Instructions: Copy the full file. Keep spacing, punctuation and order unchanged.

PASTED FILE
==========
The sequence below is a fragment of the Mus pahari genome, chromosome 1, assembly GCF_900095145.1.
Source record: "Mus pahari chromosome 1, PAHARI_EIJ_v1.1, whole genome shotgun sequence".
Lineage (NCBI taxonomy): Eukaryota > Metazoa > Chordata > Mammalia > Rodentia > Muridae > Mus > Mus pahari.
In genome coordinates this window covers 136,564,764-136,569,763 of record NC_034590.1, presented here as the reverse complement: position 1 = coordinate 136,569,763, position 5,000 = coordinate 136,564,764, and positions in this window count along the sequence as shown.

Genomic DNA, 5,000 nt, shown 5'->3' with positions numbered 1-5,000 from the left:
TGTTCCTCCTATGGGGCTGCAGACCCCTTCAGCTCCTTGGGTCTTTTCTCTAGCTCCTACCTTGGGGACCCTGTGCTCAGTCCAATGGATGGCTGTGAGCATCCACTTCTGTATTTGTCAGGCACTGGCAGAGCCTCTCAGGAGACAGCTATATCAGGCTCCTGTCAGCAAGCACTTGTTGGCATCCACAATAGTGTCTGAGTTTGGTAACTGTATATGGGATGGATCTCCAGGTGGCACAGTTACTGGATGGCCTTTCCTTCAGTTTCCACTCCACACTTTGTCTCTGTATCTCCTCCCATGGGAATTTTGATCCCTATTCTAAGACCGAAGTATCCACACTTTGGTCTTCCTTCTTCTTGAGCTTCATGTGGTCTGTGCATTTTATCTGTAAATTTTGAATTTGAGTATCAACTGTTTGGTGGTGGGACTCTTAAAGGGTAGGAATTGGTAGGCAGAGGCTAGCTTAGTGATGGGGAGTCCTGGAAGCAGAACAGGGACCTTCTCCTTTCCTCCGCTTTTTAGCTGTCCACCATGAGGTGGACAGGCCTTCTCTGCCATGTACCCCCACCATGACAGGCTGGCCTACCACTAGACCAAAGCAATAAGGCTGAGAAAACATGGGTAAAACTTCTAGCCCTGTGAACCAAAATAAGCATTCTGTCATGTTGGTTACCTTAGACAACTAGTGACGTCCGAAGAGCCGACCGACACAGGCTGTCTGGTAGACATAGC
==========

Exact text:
The sequence below is a fragment of the Mus pahari genome, chromosome 1, assembly GCF_900095145.1.
Source record: "Mus pahari chromosome 1, PAHARI_EIJ_v1.1, whole genome shotgun sequence".
Lineage (NCBI taxonomy): Eukaryota > Metazoa > Chordata > Mammalia > Rodentia > Muridae > Mus > Mus pahari.
In genome coordinates this window covers 136,564,764-136,569,763 of record NC_034590.1, presented here as the reverse complement: position 1 = coordinate 136,569,763, position 5,000 = coordinate 136,564,764, and positions in this window count along the sequence as shown.

Genomic DNA, 5,000 nt, shown 5'->3' with positions numbered 1-5,000 from the left:
TGTTCCTCCTATGGGGCTGCAGACCCCTTCAGCTCCTTGGGTCTTTTCTCTAGCTCCTACCTTGGGGACCCTGTGCTCAGTCCAATGGATGGCTGTGAGCATCCACTTCTGTATTTGTCAGGCACTGGCAGAGCCTCTCAGGAGACAGCTATATCAGGCTCCTGTCAGCAAGCACTTGTTGGCATCCACAATAGTGTCTGAGTTTGGTAACTGTATATGGGATGGATCTCCAGGTGGCACAGTTACTGGATGGCCTTTCCTTCAGTTTCCACTCCACACTTTGTCTCTGTATCTCCTCCCATGGGAATTTTGATCCCTATTCTAAGACCGAAGTATCCACACTTTGGTCTTCCTTCTTCTTGAGCTTCATGTGGTCTGTGCATTTTATCTGTAAATTTTGAATTTGAGTATCAACTGTTTGGTGGTGGGACTCTTAAAGGGTAGGAATTGGTAGGCAGAGGCTAGCTTAGTGATGGGGAGTCCTGGAAGCAGAACAGGGACCTTCTCCTTTCCTCCGCTTTTTAGCTGTCCACCATGAGGTGGACAGGCCTTCTCTGCCATGTACCCCCACCATGACAGGCTGGCCTACCACTAGACCAAAGCAATAAGGCTGAGAAAACATGGGTAAAACTTCTAGCCCTGTGAACCAAAATAAGCATTCTGTCATGTTGGTTACCTTAGACAACTAGTGACGTCCGAAGAGCCGACCGACACAGGCTGTCTGGTAGACATAGC